Wednesday, November 8, 2006
 
Pulse Niagara
Constructing Fences
 
"It'll make you laugh and I guarantee it will make you cry," said Norm Foster a few days before the world première of his fortieth play, Mending Fences. Pulse sat down with the prolific writer/ actor after a technical rehearsal at Port Mansion Theatre. "This will be the first time I've acted in the first performance of any of my plays and also the first time I've worked in Port Dalhousie." But Foster's works are well-known to Niagara. Here on the Flight Path touched down in 2003; later that year Outlaw rode into town; 2004 saw Storm Warning delight audiences with its wit and wisdom; Port Colborne enjoyed a different production of the same play last summer. Almost anywhere you look, there's a Foster play lurking on the boards. With such an experienced playwright at hand, Pulse gently probed into his methodology for theatrical creation.
 
Norm Foster as Harry Sullivan
in Mending Fences
 

To generate ideas, Foster often turns to music. (In Mending Fences, he uses tracks from Bruce Cockburn's instrumental CD, Speechless. Without lyrics, the songs can better support the action, scene shifts and drama.) Sometimes the germ of a play comes from colleagues. "Chris McHarge (who directs the show) suggested the father/son relationship. I added a neighbour the next range over. She's the father's girlfriend. From there I developed situations and wrote some background scenes using flashbacks. I knew the beginning and the end right away - the fun part is always how it gets there," he laughed as he recalled the six-month incubation.

Foster can usually pen a play in half that time. "This took the longest to write. Being father and a son, it wasn't always fun. It became a very emotional process. I sent forty pages to Chris in June. When the first draft was completed we got together to workshop it. After reading aloud, I went back and began tweaking the script - a process I continue right up until opening night," he explained. Foster had two luxuries that beginning playwrights can only dream about. He was to be in his play so had no difficulty writing his own dialogue. It's a snap for writer to ask himself as actor, "Would I say that?" Knowing the venue is also a huge plus. As Mending Fences moves about to other communities, it will always look different, but there will be less compromise needed for these initial performances due to the physical or technical limitations of an unknown theatre space. "I just put in the props requirements, then let the designers build the set and plan the lighting. Of course, it's a very tight space, but we'll make that work for us - even the two scenes in front of the stage with the audience right beside us," he laughed in remembrance of the first preview.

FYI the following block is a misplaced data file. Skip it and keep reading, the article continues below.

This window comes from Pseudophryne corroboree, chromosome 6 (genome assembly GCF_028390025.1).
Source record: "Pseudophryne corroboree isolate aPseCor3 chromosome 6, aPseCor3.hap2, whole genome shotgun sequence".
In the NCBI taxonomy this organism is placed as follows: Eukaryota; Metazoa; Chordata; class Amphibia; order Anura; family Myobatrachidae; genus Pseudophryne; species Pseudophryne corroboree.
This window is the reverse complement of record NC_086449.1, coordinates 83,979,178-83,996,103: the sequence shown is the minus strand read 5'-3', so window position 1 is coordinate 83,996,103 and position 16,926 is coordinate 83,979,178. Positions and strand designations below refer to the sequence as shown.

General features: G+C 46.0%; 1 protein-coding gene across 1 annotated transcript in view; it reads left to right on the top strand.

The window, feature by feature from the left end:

The job of writing is never as easy as it seems to the uninitiated. When stuck, Foster puts on some music and "let it take me" out of the problem. On other occasions, the characters take over and solve the dilemmas themselves. For the first time, Foster won't have the luxury of watching the première and seeing what the complete show. "There are always some surprises - usually I'm sitting with the crowd. Chris has become my eyes. Last night we had an unexpected laugh, but it was based on relationships so no changes were required. It takes an audience reaction to show us what works and what might need tweaking. We're fortunate to have a week of previews to help us through that process. Then it's great to do it for a two-month run. In many other experiences, the show just hits its stride after a couple of weeks and it's suddenly closing night," he said.

If forced to choose, Foster would rather write than act because "it's more satisfying." But the lure of the stage is never far. "There's a lot of fun doing the show every night. The cast is great. I've worked with Derek Ritschel before and Heather Hodgson is terrific." Like the play itself, acting is all about relationships. The craft is for Foster to take the literal meaning of Mending Fences (social action to improve poor relations) and mold that into two hours of entertainment-with-a-message. Aspiring playwrights need this lesson most. Before following Foster's method of finding the idea, putting the words down on paper, tidying them up then sending around to "every artistic director you can," take the time to reflect and determine if you have the special ingredient that is key to Foster's art and public success: an intimate understanding of the human experience.

[James Wegg]

Mending Fences @ Theatre In Port (905)934-0575

Opening Night Gala November 10, 2006

Running through December 31, 2006 www.portmansion.com